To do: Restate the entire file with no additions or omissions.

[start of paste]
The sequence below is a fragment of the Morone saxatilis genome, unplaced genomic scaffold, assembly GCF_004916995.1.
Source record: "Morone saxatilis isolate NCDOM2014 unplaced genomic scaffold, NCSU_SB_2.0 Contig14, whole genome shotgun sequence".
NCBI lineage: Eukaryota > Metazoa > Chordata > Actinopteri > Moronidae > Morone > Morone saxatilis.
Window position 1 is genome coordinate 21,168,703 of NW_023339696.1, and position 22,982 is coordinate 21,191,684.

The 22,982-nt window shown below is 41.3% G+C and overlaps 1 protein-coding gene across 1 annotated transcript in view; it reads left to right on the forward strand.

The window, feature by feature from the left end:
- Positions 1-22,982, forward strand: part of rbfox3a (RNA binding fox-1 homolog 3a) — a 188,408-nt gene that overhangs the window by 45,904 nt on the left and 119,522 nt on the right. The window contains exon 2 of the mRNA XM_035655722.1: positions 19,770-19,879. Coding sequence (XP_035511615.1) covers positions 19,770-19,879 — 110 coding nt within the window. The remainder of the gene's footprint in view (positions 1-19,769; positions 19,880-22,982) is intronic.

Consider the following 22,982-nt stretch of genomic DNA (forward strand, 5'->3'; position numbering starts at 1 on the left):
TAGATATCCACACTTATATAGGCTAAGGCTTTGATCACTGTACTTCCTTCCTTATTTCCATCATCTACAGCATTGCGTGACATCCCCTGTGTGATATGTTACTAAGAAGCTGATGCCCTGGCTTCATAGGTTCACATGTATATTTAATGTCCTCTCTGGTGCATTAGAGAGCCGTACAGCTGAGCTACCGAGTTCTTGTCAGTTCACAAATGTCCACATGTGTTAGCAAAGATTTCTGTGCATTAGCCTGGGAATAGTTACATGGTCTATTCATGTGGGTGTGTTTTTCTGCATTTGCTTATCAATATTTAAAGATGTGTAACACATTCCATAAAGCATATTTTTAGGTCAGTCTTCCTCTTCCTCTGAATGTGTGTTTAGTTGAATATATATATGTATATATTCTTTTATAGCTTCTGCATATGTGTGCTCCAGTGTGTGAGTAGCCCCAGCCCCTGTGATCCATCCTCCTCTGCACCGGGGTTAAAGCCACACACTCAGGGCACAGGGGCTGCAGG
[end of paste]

The sequence below is a fragment of the Morone saxatilis genome, unplaced genomic scaffold, assembly GCF_004916995.1.
Source record: "Morone saxatilis isolate NCDOM2014 unplaced genomic scaffold, NCSU_SB_2.0 Contig14, whole genome shotgun sequence".
NCBI lineage: Eukaryota > Metazoa > Chordata > Actinopteri > Moronidae > Morone > Morone saxatilis.
Window position 1 is genome coordinate 21,168,703 of NW_023339696.1, and position 22,982 is coordinate 21,191,684.

The 22,982-nt window shown below is 41.3% G+C and overlaps 1 protein-coding gene across 1 annotated transcript in view; it reads left to right on the forward strand.

The window, feature by feature from the left end:
- Positions 1-22,982, forward strand: part of rbfox3a (RNA binding fox-1 homolog 3a) — a 188,408-nt gene that overhangs the window by 45,904 nt on the left and 119,522 nt on the right. The window contains exon 2 of the mRNA XM_035655722.1: positions 19,770-19,879. Coding sequence (XP_035511615.1) covers positions 19,770-19,879 — 110 coding nt within the window. The remainder of the gene's footprint in view (positions 1-19,769; positions 19,880-22,982) is intronic.

Consider the following 22,982-nt stretch of genomic DNA (forward strand, 5'->3'; position numbering starts at 1 on the left):
TAGATATCCACACTTATATAGGCTAAGGCTTTGATCACTGTACTTCCTTCCTTATTTCCATCATCTACAGCATTGCGTGACATCCCCTGTGTGATATGTTACTAAGAAGCTGATGCCCTGGCTTCATAGGTTCACATGTATATTTAATGTCCTCTCTGGTGCATTAGAGAGCCGTACAGCTGAGCTACCGAGTTCTTGTCAGTTCACAAATGTCCACATGTGTTAGCAAAGATTTCTGTGCATTAGCCTGGGAATAGTTACATGGTCTATTCATGTGGGTGTGTTTTTCTGCATTTGCTTATCAATATTTAAAGATGTGTAACACATTCCATAAAGCATATTTTTAGGTCAGTCTTCCTCTTCCTCTGAATGTGTGTTTAGTTGAATATATATATGTATATATTCTTTTATAGCTTCTGCATATGTGTGCTCCAGTGTGTGAGTAGCCCCAGCCCCTGTGATCCATCCTCCTCTGCACCGGGGTTAAAGCCACACACTCAGGGCACAGGGGCTGCAGG